Just about every senior Obama official is fanning out around Washington to brief the cognoscenti and the media on the president's new national security strategy. These officials are so excited about the document released on Thursday you'd think they had discovered bubble gum. Actually, their 52-page document (mandated by law as a yearly exercise for presidents) displays a pretty intelligent list of all the things the United States needs to do to protect its security in the 21st century. And when I say “all” the things, I mean virtually every last deed and thought of goodness and good sense any Progressive (what liberals now call themselves) could possibly imagine. And yes, most of those things are quite sensible and important. The problem is they don't add up to a national security strategy.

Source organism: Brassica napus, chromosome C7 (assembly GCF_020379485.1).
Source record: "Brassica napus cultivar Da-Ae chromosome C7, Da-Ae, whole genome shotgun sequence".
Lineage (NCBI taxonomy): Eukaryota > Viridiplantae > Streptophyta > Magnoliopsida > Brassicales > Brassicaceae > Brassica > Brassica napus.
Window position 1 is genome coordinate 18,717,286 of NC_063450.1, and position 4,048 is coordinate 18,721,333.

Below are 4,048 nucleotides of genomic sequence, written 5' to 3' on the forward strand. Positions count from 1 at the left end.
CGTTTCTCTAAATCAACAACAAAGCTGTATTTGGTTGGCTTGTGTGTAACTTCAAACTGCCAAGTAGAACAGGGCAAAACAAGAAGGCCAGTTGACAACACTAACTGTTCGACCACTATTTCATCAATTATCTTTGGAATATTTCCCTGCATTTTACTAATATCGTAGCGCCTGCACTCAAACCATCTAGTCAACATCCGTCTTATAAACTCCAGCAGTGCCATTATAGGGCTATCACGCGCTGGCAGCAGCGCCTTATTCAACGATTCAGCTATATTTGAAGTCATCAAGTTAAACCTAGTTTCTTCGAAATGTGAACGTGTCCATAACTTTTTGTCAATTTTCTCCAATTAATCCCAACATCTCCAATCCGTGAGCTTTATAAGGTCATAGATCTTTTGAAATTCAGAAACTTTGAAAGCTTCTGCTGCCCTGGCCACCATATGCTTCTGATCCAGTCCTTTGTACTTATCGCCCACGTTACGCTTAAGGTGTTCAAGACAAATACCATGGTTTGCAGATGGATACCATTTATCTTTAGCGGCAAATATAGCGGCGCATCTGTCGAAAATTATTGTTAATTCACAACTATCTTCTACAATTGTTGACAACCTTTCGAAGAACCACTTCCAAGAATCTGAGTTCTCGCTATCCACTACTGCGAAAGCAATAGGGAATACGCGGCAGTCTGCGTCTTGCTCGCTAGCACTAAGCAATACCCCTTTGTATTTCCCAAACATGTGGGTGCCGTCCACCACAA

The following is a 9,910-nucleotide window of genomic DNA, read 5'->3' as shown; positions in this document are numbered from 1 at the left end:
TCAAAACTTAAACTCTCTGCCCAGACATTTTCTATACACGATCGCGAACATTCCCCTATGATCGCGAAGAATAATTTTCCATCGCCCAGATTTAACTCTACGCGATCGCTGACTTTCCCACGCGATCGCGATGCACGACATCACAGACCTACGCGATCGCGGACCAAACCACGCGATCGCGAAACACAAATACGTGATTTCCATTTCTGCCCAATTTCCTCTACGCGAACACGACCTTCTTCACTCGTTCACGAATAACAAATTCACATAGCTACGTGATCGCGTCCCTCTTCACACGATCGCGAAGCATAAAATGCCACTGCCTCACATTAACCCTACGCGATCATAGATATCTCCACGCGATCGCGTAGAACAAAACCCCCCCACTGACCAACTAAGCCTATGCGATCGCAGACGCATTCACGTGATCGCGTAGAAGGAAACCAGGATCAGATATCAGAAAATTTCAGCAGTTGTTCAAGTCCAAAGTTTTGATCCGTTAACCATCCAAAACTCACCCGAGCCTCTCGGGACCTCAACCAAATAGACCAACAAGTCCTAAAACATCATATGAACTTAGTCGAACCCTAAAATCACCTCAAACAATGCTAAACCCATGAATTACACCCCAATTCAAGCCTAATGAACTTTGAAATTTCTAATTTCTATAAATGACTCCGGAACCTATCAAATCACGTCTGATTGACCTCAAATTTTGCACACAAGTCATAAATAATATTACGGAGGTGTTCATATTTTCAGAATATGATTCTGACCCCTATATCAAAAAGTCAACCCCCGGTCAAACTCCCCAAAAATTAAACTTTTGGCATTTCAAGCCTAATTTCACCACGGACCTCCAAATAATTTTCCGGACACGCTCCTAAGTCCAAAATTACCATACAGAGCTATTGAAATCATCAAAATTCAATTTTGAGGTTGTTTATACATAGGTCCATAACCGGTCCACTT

To shape a true strategy, the president must establish and explain priorities. In the Obama document, everything seems to be a top priority: economics at home, fighting terrorists (not “terror,” as George W. Bush would have it), pursuing nonproliferation and nuclear security, forging international cooperation, building international institutions, economic development abroad, promoting democracy and human rights. You get the point. A strategy also has to set achievable objectives, not just the usual American dreams and politically driven claptrap of hope. And at a minimum, strategy has to address how it's going to get the jobs done. Just how does Washington garner cooperation from states like China and Brazil, for example, when the record has not been too promising?